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How to make Cherry Cordials

You can make classic Cherry Cordials at home. Cherries, Kirschwasser, and dark chocolate come together for the ultimate candy treat. Learn how to make the real cordial-syrup filling.

learn how to make cherry cordials

When you bite into a true Cherry Cordial candy you get the snap of real chocolate and a burst of sweet and slightly boozy syrup.

Admittedly, this is a bit of a fussy recipe. Homemade candy will take a little time and attention to get it just right. But, if you’re going to put the time in to make these gems from scratch, you might as well use real chocolate and create the oozy syrupy center that sets this candy apart.

But, if you really want to take a little bit of a shortcut, you can skip the chocolate tempering process by using “candy melts” or “coating chocolate”. I think real chocolate is worth the extra work, but I’m not the recipe police, so take the shortcut if you are so inclined!

Tips for making real Cherry Cordials at home:

  • Soak the cherries in liquor and make the fondant the day before making the candies.
  • The alcohol in the Kirschwasser is what turns the fondant into a syrup. If you don’t want to use alcohol, add 1/4 teaspoon Invertase to the fondant. The invertase will break down the crystals in the fondant, turning it into a syrup just like the alcohol does.
  • Try to wait 2-3 days before serving the Cherry Cordials. This time is needed for the fondant to become a syrup.
  • I truly believe the candies taste best made with real chocolate. But the chocolate must be “tempered” for the best texture. If you want a shortcut, you can use “candy coating” or “coating chocolate” which does not need to be tempered.

Watch the recipe video to see how to make Cherry Cordials:

cherry cordials

Cherry Cordials

Yield: 36 candies
Prep Time: 2 hours
Cooking Time: 10 minutes
Total Time: 2 hours 10 minutes

You can make classic Cherry Cordials at home. Cherries, Kirschwasser, and dark chocolate come together for the ultimate candy treat.


  • 16 oz jar maraschino cherries, with stems
  • 1/2 cup (4 oz, 120ml) Kirschwasser or liquor of your choice (see note)
  • 2 cups (15 oz, 420g) granulated sugar
  • 1/2 cup (4 oz, 120ml) water
  • 1/4 cup (3 oz, 84g) light corn syrup
  • 16 oz (448g) tempered dark chocolate


  1. Drain the maraschino cherries, reserving 2 tablespoons of the liquid. Place the cherries back in the jar and pour the Kirschwasser over the cherries. Close the jar and set it aside for at least 12 hours, or overnight.
  2. Have a food processor set up near the stove. Combine the sugar, reserved maraschino cherry liquid, water and corn syrup in a saucepan. Bring the liquid to a boil over high heat. Do not stir the syrup once it begins to boil. Reduce the heat to medium high. Dip a pastry brush in water to clean any splatters from the inside of the pan. Place a candy or probe thermometer into the syrup and boil until the temperature reaches 240°F.
  3. Remove the pot from the heat and immediately pour the syrup into the food processor. Rinse the thermometer to remove any sugar crystals and set the thermometer into the syrup. Do not disturb the syrup as it cools.
  4. Allow the syrup to cool to 120°F. Remove the thermometer. Process the syrup for 3-4 minutes until it thickens and becomes opaque.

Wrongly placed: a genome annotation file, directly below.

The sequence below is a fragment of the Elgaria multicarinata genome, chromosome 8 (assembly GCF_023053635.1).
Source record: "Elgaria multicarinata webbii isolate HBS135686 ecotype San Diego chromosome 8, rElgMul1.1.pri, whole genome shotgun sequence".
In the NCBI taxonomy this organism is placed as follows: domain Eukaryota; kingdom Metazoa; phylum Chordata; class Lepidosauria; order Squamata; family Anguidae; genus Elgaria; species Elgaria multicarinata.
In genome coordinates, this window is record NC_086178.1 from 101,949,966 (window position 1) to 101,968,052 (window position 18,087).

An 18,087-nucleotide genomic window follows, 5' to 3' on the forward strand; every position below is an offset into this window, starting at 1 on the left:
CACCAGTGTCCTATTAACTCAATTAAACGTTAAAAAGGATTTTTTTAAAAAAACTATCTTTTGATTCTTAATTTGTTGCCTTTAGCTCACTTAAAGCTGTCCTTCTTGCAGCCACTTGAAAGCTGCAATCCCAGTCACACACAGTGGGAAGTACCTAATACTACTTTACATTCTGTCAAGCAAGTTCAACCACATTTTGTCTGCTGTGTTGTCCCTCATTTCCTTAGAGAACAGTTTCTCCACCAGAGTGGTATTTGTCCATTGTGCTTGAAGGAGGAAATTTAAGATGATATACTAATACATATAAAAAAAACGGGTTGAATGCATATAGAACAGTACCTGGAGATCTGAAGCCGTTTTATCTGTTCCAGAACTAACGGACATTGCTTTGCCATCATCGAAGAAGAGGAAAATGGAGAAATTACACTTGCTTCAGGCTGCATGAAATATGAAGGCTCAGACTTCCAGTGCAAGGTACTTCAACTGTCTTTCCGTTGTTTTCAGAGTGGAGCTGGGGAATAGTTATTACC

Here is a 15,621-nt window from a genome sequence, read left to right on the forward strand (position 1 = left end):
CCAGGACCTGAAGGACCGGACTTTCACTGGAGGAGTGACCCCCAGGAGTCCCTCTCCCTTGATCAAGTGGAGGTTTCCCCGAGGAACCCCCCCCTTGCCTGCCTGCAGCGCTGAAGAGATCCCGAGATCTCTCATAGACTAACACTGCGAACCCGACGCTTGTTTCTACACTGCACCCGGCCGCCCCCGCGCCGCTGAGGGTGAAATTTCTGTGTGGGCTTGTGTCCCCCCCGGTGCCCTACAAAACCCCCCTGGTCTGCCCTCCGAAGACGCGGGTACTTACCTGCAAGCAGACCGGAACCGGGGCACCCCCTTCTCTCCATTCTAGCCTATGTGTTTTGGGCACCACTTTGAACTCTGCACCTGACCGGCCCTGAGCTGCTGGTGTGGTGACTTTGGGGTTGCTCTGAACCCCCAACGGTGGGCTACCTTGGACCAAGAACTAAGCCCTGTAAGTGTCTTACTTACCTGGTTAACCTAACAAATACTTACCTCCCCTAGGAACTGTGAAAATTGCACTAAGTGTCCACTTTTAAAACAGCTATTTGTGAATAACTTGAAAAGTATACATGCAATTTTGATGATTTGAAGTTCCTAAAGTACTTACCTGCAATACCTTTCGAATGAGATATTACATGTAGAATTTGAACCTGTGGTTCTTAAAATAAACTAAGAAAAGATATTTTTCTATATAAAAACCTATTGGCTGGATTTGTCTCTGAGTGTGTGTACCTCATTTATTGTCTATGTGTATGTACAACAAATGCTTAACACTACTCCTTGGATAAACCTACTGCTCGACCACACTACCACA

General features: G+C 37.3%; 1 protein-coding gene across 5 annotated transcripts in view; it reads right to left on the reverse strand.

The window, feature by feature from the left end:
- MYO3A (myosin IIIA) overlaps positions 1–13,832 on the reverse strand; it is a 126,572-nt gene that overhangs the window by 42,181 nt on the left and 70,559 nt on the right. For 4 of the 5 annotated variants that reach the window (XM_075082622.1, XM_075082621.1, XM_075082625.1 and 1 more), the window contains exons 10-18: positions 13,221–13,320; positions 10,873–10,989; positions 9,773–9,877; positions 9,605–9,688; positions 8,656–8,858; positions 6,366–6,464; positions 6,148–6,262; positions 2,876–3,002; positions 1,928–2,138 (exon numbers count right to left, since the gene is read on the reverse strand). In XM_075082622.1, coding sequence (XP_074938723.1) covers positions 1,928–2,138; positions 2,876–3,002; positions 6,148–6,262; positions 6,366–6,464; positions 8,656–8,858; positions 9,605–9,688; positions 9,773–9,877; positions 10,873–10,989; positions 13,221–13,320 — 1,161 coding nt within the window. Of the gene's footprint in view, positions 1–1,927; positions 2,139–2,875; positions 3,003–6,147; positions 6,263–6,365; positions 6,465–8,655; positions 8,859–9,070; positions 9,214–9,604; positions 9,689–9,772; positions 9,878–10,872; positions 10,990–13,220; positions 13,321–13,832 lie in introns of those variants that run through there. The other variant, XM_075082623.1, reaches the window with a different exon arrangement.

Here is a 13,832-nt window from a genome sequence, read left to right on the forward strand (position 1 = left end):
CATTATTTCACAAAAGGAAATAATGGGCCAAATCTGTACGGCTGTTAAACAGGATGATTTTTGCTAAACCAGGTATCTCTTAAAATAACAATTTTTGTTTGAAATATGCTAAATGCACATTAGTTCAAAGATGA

5. Pour the fondant into a microwave safe container. Sprinkle 2 teaspoons of water over the fondant to cover the surface. This will prevent it from forming a crust. Cover the container and set aside for several hours or overnight.
  6. Line 2 sheet pans with parchment paper or a silicon baking mat. Drain the cherries and blot them dry with paper towels.
  7. Warm the fondant in 20 second increments until it is a little warmer than body temperature and loosens up enough to thickly coat the back of a spoon. Don't let the fondant get warmer than 160°F or you'll loose the crystals.
  8. Use the stem to lift a cherry and dip it into the fondant, covering the cherry up to the stem. Hold the cherry over the bowl to allow the excess fondant to drip back into the bowl. Set the cherry onto one of the lined sheet pans. Continue dipping all the cherries. You may need to rewarm the fondant if it becomes too thick to dip. You can sprinkle a few drops of water to loosen up the fondant if needed. Don't add too much water or the fondant won't stick to the cherries. Set the cherries aside to dry while you temper the chocolate. Visit this post to see how to temper chocolate.
  9. Lift a cherry by the stem and dip it into the chocolate, covering all the fondant and going a little up the base of the stem. Hold the cherry over the bowl to allow the excess chocolate to drip back into the bowl.
  10. Set the cherry onto the other lined sheet pan. Continue dipping all the cherries. Allow the chocolate set completely before packing the cherries into a covered container. Store at room temperature. The fondant layer needs a couple of days to melt and become the cordial syrup. Wait at least 2 days before serving


The Kirschwasser not only adds the "cordial" to the candy, but it also turns the fondant into a syrup. If you don't want to use alcohol, add 1/4 teaspoon Invertase to the fondant. The invertase will break down the crystals in the fondant, turning it into a syrup just like the alcohol does.

Did you make this recipe?

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Make Cherry Cordials at home for a special treat. Real dark chocolate, Kirschwasser and cherries make a perfect Cherry Cordial with a syrupy center.  #candy #how to #video #homemade #liquor #boozy #maraschino #real #classic